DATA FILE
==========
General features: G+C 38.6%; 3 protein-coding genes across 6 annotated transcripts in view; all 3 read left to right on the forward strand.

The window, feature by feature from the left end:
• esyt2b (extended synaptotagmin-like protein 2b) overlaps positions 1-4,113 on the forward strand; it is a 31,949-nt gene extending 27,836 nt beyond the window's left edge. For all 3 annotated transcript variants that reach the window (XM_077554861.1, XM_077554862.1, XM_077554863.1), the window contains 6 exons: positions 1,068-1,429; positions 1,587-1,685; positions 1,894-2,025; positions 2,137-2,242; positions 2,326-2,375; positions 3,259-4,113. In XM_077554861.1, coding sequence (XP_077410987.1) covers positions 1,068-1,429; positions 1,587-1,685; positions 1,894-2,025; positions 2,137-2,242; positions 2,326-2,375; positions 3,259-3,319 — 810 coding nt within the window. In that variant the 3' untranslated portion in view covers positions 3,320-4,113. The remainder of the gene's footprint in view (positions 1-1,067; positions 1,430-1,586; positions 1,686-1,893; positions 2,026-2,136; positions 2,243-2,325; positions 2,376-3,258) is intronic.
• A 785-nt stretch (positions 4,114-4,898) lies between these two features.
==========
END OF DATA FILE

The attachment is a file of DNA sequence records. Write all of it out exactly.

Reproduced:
General features: G+C 38.6%; 3 protein-coding genes across 6 annotated transcripts in view; all 3 read left to right on the forward strand.

The window, feature by feature from the left end:
• esyt2b (extended synaptotagmin-like protein 2b) overlaps positions 1-4,113 on the forward strand; it is a 31,949-nt gene extending 27,836 nt beyond the window's left edge. For all 3 annotated transcript variants that reach the window (XM_077554861.1, XM_077554862.1, XM_077554863.1), the window contains 6 exons: positions 1,068-1,429; positions 1,587-1,685; positions 1,894-2,025; positions 2,137-2,242; positions 2,326-2,375; positions 3,259-4,113. In XM_077554861.1, coding sequence (XP_077410987.1) covers positions 1,068-1,429; positions 1,587-1,685; positions 1,894-2,025; positions 2,137-2,242; positions 2,326-2,375; positions 3,259-3,319 — 810 coding nt within the window. In that variant the 3' untranslated portion in view covers positions 3,320-4,113. The remainder of the gene's footprint in view (positions 1-1,067; positions 1,430-1,586; positions 1,686-1,893; positions 2,026-2,136; positions 2,243-2,325; positions 2,376-3,258) is intronic.
• A 785-nt stretch (positions 4,114-4,898) lies between these two features.